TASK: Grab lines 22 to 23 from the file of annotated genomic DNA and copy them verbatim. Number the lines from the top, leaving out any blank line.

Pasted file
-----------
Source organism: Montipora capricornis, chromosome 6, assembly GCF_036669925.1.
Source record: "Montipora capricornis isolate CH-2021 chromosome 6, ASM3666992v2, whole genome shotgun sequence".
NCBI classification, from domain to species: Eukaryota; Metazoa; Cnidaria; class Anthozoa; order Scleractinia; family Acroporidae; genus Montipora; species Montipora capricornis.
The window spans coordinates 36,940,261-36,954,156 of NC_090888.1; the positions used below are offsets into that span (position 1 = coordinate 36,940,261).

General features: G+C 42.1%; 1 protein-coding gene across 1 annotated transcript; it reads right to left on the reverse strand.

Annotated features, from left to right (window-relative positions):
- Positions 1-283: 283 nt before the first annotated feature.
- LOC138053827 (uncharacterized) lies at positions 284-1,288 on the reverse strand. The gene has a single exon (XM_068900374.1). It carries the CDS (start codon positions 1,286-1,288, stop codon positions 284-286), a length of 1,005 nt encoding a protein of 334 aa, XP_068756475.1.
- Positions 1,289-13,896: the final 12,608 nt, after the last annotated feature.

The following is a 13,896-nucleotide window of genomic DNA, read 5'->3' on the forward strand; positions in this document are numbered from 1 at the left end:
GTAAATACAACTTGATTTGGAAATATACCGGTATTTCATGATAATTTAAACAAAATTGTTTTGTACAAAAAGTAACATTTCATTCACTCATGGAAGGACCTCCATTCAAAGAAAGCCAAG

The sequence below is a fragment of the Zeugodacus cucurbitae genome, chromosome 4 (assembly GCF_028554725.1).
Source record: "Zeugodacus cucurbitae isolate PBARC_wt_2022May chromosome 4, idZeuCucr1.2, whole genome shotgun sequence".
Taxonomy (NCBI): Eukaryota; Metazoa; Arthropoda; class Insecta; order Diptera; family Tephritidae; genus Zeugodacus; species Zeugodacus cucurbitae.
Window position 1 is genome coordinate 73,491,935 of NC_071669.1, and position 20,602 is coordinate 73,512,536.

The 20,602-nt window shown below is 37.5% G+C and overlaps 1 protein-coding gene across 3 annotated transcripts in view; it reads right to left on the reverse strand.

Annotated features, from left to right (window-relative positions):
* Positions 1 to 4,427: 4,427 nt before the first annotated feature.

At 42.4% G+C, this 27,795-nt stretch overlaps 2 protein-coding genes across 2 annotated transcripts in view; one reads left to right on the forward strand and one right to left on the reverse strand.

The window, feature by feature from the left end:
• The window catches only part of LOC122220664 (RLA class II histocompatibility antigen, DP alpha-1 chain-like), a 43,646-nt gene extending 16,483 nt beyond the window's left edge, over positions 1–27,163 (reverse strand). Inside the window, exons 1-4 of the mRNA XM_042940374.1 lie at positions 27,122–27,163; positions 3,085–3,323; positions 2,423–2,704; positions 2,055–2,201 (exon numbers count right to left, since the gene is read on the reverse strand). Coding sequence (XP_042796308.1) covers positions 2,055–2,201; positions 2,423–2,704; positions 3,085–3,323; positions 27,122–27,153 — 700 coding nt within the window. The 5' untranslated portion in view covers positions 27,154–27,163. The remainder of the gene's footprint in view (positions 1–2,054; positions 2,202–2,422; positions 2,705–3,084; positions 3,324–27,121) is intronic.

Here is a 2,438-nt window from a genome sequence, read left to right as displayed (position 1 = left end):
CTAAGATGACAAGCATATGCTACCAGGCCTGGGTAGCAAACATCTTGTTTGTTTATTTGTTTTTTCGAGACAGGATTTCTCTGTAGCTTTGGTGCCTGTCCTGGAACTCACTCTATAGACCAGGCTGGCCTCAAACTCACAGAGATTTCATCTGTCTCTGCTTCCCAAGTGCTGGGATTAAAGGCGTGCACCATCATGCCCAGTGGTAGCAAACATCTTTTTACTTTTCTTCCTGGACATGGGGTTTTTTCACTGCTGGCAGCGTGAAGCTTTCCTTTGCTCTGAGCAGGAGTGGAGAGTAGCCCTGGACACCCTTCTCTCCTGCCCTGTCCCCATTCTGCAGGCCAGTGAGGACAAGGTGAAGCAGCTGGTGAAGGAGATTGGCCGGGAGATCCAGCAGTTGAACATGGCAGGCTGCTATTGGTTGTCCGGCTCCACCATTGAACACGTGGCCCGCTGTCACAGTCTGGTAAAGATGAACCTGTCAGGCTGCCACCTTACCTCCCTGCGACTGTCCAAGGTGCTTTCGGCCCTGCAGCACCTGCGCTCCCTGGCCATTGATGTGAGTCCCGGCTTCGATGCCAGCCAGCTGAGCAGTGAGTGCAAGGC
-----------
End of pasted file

Here is a 2,438-nt window from a genome sequence, read left to right as displayed (position 1 = left end):
CTAAGATGACAAGCATATGCTACCAGGCCTGGGTAGCAAACATCTTGTTTGTTTATTTGTTTTTTCGAGACAGGATTTCTCTGTAGCTTTGGTGCCTGTCCTGGAACTCACTCTATAGACCAGGCTGGCCTCAAACTCACAGAGATTTCATCTGTCTCTGCTTCCCAAGTGCTGGGATTAAAGGCGTGCACCATCATGCCCAGTGGTAGCAAACATCTTTTTACTTTTCTTCCTGGACATGGGGTTTTTTCACTGCTGGCAGCGTGAAGCTTTCCTTTGCTCTGAGCAGGAGTGGAGAGTAGCCCTGGACACCCTTCTCTCCTGCCCTGTCCCCATTCTGCAGGCCAGTGAGGACAAGGTGAAGCAGCTGGTGAAGGAGATTGGCCGGGAGATCCAGCAGTTGAACATGGCAGGCTGCTATTGGTTGTCCGGCTCCACCATTGAACACGTGGCCCGCTGTCACAGTCTGGTAAAGATGAACCTGTCAGGCTGCCACCTTACCTCCCTGCGACTGTCCAAGGTGCTTTCGGCCCTGCAGCACCTGCGCTCCCTGGCCATTGATGTGAGTCCCGGCTTCGATGCCAGCCAGCTGAGCAGTGAGTGCAAGGC